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dc.contributor.authorGillick, Larry, S.J.en_US
dc.date.accessioned2014-07-29T20:54:19Z
dc.date.available2014-07-29T20:54:19Z
dc.date.issued2014-02-13en_US
dc.identifier.otherLectionary number: 332en_US
dc.identifier.urihttp://hdl.handle.net/10504/62410
dc.description.abstractIt is said that necessity is the mother of invention. In today’s Gospel reading, compassion is the response to a mother whose necessity is her daughter’s life. The mother is not of the Jewish tradition or faith, but has heard of this Jesus and his command even over the unclean spirits.||This story and the following healing of a man with a hearing difficulty, ends a chapter of conflict between Jesus and the Pharisees. They have ears, but do not hear and eyes but do not see. They like arguing of course about how Jesus does not fit the profile of the Messiah. |We hear the cry for help from a loving mother for her daughter and she has crossed over the boundaries into Israel to whom Jesus has been sent and to whom he is to feed the Children. This becomes the tension which her faith, based on necessity, moves Jesus. "Dog" - household pet or not - was the term the Jews used for those outside the limits of their nation. The mother has a clever comeback when Jesus remarks that he has come first to feed Israel. She responds with a verbal invention which her necessity provokes. She will gladly eat the saving crumbs from the table of the Jews, if only her daughter would be clean. |I am aware that there are many personal, national and international necessities with which to come to the feet of Jesus. I have found that when I come to pray with Jesus he seems to be at my feet and is asking for a quiet time of his blessings and encouraging me to be more and more peaceful with myself. He invites me to cast out or put aside my unclean spirits. In a while Jesus moves me out to deal with as many necessities as I can that day with as many clever inventions as are appropriate. |Worries can be the mother of discouragement and isolation. Prayer is a meeting with God's grace that reinvents my spirit and my graced life.en_US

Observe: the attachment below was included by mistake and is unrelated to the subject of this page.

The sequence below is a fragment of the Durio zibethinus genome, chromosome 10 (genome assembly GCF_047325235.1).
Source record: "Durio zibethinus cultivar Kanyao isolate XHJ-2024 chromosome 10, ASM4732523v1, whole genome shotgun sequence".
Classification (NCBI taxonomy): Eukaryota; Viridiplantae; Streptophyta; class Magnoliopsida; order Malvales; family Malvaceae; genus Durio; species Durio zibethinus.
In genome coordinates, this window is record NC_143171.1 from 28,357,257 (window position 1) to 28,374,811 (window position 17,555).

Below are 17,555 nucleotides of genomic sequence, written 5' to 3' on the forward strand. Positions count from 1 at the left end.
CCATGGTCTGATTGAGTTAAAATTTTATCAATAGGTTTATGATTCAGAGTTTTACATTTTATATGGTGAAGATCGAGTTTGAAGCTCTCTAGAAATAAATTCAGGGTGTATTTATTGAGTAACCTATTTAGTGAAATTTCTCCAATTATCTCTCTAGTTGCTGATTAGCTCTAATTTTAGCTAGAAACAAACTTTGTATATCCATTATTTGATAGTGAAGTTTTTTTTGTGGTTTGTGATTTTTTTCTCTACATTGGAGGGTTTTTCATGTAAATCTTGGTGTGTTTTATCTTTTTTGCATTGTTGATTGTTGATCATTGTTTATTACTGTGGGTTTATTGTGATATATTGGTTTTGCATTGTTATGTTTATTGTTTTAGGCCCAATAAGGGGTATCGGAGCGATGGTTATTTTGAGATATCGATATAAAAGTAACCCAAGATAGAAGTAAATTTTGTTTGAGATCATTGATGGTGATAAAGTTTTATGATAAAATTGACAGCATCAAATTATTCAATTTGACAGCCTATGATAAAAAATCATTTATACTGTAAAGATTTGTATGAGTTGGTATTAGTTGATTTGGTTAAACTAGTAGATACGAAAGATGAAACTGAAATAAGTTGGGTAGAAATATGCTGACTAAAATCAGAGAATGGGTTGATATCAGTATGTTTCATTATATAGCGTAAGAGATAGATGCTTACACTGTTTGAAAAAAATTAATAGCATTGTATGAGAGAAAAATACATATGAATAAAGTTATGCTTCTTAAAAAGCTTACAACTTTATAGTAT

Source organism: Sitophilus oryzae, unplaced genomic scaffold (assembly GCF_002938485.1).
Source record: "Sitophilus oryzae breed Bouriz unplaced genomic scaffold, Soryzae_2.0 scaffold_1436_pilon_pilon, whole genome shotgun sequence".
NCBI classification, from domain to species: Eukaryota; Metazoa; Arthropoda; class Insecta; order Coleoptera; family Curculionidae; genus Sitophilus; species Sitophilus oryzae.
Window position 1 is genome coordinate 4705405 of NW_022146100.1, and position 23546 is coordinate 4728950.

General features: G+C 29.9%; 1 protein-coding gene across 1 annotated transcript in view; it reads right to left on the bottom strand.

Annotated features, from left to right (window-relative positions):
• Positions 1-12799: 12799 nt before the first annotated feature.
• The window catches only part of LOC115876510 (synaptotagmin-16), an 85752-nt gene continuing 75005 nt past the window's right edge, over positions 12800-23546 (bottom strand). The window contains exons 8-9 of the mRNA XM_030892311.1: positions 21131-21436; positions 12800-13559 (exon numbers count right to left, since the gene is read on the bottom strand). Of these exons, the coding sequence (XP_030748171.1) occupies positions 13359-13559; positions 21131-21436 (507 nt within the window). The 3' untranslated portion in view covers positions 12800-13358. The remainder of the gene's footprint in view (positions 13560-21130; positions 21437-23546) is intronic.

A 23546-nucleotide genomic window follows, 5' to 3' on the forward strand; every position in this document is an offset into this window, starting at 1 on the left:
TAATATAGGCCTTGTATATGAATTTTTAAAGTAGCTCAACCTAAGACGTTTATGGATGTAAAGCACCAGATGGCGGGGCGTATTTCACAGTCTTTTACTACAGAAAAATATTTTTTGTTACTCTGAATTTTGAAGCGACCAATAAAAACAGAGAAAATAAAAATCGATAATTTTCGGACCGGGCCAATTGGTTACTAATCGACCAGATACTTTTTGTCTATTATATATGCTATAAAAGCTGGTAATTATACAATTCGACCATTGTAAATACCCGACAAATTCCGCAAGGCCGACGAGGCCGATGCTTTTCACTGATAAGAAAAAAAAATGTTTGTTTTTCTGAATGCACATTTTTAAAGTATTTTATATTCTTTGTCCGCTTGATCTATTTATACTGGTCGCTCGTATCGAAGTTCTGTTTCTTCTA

dc.language.isoen_USen_US
dc.publisherUniversity Ministry, Creighton University.en_US
dc.relation.urihttps://dspace.creighton.edu/xmlui/handle/10504/68664
dc.rightsThese reflections may not be sold or used commercially without permission. Personal or parish use is permitted.en_US
dc.titleReflection for Thursday, February 13, 2014: 5th week in Ordinary Time.en_US
dc.typeEssay
dc.rights.holderUniversity Ministry, Creighton University.en_US
dc.publisher.locationOmaha, Nebraska, United Statesen_US
dc.date.day13en_US
dc.date.year2014en_US
dc.date.monthFebruaryen_US
dc.program.unitDeglman Center for Ignatian Spiritualityen_US
dc.program.unitVP for University Ministryen_US
dc.url.link1http://onlineministries.creighton.edu/CollaborativeMinistry/daily.htmlen_US
dc.contributor.cuauthorGillick, Lawrence D., S.J.en_US
dc.date.daynameThursdayen_US
dc.date.seasonOrdinary Timeen_US
dc.date.weekWeek: 5en_US
dc.relation.nexthttps://dspace.creighton.edu/xmlui/handle/10504/62411
dc.relation.previoushttps://dspace.creighton.edu/xmlui/handle/10504/62409
dc.subject.local11 Kings 11:4-13en_US
dc.subject.local2Psalms 106:3-4, 35-36, 37, 40en_US
dc.subject.local4Mark 7:24-30en_US
dc.title.seriesDaily Reflections (Meditations) on the Scriptures from the Roman Catholic Lectionary.en_US
dc.date.cycleYear IIen_US


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  • Daily Reflections Archive
    Reflections written by Creighton University faculty, staff, and administrators on the daily mass readings.

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